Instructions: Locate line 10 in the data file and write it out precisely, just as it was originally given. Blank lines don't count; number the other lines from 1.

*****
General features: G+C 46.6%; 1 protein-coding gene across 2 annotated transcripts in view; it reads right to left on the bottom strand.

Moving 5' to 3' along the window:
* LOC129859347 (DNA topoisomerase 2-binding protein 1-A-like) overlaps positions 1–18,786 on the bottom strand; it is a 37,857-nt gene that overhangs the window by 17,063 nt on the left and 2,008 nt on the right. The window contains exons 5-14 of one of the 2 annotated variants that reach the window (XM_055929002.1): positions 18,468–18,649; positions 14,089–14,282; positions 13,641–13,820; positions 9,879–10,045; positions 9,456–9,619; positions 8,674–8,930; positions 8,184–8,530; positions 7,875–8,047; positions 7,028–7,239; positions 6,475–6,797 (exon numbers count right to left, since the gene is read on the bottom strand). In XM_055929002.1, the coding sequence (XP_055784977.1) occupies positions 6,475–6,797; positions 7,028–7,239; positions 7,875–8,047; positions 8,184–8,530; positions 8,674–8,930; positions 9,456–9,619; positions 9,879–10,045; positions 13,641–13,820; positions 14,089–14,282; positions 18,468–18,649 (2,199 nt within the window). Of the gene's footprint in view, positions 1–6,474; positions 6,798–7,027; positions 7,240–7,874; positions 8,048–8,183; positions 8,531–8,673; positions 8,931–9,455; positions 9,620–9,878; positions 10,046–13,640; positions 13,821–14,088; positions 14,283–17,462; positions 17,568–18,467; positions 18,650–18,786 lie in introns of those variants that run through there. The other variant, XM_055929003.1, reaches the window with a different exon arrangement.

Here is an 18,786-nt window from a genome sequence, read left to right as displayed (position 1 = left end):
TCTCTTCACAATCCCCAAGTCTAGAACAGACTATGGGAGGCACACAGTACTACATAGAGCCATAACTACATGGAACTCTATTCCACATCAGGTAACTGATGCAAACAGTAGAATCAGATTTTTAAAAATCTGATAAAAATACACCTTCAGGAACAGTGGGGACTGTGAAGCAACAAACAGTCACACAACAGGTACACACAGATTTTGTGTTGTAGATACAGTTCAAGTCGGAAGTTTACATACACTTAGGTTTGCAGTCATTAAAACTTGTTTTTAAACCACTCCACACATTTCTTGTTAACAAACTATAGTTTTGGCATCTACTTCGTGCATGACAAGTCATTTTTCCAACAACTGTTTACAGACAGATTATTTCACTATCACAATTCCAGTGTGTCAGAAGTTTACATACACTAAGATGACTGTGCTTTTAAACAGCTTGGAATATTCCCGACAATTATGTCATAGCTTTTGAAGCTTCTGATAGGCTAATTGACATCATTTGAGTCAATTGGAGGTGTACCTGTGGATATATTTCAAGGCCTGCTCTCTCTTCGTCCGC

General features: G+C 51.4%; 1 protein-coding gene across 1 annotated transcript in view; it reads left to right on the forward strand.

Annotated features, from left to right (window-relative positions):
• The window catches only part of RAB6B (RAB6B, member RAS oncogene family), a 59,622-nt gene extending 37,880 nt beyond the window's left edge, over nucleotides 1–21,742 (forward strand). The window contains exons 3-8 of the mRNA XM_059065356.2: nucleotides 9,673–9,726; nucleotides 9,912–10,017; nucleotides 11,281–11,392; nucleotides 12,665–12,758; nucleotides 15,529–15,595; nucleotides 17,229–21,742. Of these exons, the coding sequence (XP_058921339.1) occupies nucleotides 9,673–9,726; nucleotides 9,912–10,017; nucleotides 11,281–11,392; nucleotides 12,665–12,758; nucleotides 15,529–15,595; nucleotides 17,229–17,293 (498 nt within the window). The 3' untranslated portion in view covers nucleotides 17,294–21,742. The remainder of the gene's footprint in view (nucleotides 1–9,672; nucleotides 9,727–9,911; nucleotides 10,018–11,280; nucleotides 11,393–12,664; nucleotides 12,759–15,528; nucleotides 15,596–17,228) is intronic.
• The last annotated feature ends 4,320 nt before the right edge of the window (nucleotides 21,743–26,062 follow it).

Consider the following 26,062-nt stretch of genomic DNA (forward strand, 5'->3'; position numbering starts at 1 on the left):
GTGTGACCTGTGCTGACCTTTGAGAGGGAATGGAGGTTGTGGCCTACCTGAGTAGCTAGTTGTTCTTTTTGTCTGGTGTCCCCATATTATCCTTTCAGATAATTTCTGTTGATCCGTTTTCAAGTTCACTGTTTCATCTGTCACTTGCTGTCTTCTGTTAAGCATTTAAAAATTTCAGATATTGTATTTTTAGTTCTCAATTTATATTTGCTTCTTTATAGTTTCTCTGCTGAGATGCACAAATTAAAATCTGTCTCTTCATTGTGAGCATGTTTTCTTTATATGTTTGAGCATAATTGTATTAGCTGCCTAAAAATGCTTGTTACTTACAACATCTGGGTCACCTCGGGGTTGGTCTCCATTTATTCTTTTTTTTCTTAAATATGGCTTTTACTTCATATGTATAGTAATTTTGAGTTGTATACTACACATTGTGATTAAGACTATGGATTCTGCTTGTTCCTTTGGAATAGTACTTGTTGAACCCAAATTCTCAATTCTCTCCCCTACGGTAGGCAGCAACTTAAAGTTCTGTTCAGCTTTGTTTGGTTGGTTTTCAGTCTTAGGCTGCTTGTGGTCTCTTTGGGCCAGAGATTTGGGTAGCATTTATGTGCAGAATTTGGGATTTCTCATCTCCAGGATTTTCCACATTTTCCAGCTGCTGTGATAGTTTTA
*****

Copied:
Consider the following 26,062-nt stretch of genomic DNA (forward strand, 5'->3'; position numbering starts at 1 on the left):